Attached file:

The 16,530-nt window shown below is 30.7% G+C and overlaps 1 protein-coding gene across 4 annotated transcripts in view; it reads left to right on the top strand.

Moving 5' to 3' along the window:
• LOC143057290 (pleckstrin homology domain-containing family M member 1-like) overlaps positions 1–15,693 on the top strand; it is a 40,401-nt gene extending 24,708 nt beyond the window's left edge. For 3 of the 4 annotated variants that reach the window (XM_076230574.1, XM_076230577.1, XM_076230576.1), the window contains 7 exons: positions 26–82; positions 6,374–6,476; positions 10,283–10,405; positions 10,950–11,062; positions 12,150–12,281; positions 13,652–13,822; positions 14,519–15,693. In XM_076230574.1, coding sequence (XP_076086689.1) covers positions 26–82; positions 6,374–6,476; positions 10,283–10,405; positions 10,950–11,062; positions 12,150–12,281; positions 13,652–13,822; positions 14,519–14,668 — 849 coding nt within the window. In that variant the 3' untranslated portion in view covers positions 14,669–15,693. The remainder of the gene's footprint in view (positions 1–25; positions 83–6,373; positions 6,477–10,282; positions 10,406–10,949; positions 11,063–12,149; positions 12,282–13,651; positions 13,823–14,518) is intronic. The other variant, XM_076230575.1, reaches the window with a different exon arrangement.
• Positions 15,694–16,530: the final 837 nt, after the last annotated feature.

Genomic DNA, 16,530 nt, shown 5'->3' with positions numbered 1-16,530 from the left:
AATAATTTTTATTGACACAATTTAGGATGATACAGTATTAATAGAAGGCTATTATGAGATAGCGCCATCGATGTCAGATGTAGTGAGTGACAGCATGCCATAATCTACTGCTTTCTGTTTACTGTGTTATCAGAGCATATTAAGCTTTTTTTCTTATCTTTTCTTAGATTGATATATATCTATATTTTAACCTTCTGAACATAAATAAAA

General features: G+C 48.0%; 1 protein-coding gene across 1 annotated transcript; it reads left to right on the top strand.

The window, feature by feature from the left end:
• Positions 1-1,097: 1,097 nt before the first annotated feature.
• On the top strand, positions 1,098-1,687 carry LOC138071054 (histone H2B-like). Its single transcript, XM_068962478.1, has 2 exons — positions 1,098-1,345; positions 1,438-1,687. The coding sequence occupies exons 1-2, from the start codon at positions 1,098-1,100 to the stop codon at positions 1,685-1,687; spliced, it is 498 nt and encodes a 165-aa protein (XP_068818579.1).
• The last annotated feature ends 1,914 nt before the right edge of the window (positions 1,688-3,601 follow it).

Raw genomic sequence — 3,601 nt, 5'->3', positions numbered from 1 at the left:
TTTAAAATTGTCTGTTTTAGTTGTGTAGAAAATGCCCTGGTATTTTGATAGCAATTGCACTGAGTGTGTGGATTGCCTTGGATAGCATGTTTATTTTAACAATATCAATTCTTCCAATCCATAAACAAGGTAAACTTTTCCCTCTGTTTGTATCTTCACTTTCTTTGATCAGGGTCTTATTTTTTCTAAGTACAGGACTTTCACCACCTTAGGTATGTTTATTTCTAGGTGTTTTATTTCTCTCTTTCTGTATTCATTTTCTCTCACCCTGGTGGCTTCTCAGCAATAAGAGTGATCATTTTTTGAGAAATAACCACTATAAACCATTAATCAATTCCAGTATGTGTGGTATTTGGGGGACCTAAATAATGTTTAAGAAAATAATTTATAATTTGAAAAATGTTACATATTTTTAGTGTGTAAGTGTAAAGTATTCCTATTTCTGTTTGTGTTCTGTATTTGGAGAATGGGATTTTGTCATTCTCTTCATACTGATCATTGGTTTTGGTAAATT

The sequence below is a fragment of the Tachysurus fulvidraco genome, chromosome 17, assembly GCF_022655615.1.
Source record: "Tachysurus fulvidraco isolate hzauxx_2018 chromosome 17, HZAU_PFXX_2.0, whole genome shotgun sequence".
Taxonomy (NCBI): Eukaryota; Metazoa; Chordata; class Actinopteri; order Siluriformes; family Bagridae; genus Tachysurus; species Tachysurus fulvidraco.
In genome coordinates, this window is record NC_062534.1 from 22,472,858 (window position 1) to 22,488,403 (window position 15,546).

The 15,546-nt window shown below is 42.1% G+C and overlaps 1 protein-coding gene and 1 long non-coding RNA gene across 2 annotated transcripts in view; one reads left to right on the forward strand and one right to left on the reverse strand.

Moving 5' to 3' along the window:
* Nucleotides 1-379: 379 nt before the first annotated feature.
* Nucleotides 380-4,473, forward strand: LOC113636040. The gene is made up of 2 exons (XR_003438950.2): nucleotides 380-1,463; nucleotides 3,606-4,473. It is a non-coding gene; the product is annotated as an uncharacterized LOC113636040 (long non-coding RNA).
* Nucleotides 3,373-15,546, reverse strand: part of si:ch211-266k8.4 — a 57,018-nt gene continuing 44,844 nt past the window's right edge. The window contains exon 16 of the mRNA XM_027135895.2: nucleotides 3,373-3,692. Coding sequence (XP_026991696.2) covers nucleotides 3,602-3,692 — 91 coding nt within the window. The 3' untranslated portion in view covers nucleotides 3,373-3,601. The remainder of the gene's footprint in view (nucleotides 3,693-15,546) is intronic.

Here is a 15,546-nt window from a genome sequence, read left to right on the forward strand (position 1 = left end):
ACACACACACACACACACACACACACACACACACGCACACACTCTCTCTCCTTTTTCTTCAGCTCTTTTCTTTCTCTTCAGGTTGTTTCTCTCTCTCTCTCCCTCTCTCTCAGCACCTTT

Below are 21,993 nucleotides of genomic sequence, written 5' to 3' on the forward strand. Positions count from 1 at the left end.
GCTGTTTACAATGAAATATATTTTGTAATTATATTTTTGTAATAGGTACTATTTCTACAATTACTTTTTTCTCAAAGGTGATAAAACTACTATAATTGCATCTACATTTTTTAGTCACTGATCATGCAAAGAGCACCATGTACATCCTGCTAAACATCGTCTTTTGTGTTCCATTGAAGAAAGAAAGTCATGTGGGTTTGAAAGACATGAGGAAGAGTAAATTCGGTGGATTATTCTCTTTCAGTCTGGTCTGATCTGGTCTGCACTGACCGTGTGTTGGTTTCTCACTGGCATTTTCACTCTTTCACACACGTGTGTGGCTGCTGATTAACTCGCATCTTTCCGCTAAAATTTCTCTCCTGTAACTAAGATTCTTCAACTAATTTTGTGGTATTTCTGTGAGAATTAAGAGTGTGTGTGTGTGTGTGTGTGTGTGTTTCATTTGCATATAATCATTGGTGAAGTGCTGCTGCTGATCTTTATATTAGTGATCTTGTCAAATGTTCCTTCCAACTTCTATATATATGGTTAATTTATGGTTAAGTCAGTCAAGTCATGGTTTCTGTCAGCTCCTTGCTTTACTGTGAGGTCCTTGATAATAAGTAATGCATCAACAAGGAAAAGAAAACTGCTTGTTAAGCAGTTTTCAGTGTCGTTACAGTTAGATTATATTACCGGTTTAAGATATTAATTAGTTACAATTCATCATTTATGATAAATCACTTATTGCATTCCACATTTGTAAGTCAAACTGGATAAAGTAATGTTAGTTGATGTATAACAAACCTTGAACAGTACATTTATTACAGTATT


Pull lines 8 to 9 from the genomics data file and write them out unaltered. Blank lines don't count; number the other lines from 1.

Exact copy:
The window, feature by feature from the left end:
• Positions 1-1,097: 1,097 nt before the first annotated feature.